Connections - 12.21.22

The Importance of Willowbrook and the Creation of Human Service Risk Management

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When Geraldo Rivera reported on the appalling conditions of the Willowbrook State School 50 years ago, the field of human service risk management did not exist. It was revealed then that this institution, and many like it, housed and hid years of secrets, teeming with neglect and abuse. This event was the catalyst which revolutionized the way supports are provided to individuals with disabilities.

The exposé rocked a foundation which had been built upon providing the least amount of support to the greatest number of people with little to no meaningful oversight, engagement, or dignity. Once these atrocities were known, it shined a light directly into the void that would become the Human Service Risk Management field.

“It forever changed the way society viewed people with developmental disabilities,” noted A Catalyst for Change (2022), “and sparked a movement in New York and nationwide to reform service delivery systems and recognize the unalienable civil rights for people with developmental disabilities.” Society could no longer live unburdened by the knowledge of these failings. Advocacy was born, and demanded human rights and systemic changes.

Now, the current human service field is a unique and complex risk environment with goals and expectations standing in stark contrast to the days of Willowbrook. Human Service Risk Management standards set a tone of accountability and expectation, shifting away from the former neglectful environment to one of proactive decision making.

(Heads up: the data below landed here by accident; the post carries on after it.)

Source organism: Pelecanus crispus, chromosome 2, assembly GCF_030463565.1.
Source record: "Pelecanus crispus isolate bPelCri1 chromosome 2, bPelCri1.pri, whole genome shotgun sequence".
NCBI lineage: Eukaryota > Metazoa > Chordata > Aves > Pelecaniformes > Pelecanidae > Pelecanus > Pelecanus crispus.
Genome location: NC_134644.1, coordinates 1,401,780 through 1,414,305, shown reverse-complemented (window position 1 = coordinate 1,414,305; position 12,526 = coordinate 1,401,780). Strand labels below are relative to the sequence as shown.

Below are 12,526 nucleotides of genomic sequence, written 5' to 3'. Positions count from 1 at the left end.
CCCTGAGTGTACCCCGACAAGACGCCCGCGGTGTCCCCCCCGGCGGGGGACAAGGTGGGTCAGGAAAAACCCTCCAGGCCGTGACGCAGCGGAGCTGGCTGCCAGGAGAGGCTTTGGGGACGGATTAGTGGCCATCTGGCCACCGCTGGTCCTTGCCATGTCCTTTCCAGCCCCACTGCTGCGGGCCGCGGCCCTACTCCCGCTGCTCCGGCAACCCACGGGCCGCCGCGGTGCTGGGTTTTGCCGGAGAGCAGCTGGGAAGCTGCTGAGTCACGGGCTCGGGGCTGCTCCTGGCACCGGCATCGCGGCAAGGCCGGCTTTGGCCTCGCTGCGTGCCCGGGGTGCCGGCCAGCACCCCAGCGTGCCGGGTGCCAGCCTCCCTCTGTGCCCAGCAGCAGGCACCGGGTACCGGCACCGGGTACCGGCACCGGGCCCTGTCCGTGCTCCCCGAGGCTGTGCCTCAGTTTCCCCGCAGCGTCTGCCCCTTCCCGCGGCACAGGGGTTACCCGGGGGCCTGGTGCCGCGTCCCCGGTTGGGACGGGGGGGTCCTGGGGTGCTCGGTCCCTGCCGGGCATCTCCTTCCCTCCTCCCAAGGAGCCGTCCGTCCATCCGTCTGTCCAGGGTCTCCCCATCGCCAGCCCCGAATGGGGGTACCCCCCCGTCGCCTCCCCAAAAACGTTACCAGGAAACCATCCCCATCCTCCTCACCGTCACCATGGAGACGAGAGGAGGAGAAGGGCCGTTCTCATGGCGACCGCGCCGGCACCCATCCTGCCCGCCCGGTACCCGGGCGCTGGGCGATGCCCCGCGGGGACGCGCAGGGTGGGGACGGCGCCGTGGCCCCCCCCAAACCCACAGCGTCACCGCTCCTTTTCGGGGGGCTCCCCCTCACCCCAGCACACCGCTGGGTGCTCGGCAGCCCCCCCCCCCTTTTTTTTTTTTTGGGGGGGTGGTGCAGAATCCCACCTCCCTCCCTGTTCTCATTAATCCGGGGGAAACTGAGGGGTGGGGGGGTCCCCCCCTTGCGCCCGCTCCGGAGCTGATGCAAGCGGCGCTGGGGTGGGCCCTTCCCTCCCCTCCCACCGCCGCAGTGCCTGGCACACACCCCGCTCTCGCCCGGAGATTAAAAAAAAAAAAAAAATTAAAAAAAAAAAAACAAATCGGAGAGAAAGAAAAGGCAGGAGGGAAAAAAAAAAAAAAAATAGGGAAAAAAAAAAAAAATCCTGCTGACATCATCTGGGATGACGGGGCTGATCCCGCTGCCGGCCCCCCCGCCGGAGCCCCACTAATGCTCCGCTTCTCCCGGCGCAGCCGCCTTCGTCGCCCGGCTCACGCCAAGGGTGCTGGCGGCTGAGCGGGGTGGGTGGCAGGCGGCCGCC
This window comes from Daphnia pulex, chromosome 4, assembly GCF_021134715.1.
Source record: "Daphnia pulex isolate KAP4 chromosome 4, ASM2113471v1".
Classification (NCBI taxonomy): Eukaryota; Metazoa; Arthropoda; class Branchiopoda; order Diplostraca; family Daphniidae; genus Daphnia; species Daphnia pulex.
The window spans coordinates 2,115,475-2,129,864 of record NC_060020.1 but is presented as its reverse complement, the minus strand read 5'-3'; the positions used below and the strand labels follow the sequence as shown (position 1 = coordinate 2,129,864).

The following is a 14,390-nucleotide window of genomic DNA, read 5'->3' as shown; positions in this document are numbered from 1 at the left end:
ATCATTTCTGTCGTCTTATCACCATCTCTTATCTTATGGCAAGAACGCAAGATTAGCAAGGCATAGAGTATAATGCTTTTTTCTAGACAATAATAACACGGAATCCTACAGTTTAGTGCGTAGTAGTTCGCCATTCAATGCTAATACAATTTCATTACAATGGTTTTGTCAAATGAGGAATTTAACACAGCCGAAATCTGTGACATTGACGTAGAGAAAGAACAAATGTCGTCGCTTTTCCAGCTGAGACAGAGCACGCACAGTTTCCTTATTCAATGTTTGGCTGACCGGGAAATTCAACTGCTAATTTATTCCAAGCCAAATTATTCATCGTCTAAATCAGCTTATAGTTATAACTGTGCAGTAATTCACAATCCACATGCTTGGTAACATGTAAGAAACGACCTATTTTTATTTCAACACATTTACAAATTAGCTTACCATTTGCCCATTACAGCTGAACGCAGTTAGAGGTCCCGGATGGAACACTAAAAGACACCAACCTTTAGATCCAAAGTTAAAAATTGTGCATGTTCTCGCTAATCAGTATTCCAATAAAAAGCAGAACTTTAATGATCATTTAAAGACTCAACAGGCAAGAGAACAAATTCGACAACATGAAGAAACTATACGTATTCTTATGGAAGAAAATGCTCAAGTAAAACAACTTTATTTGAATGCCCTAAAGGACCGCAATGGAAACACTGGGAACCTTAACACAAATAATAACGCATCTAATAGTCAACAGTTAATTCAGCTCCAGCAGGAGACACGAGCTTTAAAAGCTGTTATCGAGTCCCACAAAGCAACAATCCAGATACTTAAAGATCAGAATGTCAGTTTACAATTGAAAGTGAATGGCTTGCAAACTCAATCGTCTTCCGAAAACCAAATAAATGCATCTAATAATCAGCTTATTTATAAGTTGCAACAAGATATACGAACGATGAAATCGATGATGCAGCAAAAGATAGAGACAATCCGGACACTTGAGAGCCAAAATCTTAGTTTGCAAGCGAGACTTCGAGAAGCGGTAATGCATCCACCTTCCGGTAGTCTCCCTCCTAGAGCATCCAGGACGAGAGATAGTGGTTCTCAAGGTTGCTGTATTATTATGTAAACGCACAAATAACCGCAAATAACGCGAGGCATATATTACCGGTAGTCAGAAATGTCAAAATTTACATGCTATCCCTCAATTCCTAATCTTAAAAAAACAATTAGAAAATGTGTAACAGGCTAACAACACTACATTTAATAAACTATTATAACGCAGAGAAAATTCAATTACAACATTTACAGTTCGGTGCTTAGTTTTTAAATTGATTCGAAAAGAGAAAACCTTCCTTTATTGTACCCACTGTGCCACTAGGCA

These proactive decisions span across all areas of operation distinctly missing from the Willowbrook State School and those like it.

  • Assessing and revising training, policies, and procedures
  • Collaborating with subject matter experts in the area of human service risk management
  • Evaluating incident trends and making strides to mitigate risk exposure
  • Ensuring access to comprehensive medical, psychological, and personal care
  • Planning for the ongoing needs across a lifespan

The most successful and person-centered organizations have a foundation rooted in continuous improvement. They dedicate themselves to preventing the current system of services from backsliding, and value the input of the individuals and families they support. Most importantly, they make space for the evolution of practices. This ensures they will not hesitate when it comes to finding the best way to meet the changing needs of the people they support.

Heather McDermott is a Risk Management Specialist with Irwin Siegel Agency. She can be reached by emailing [email protected].

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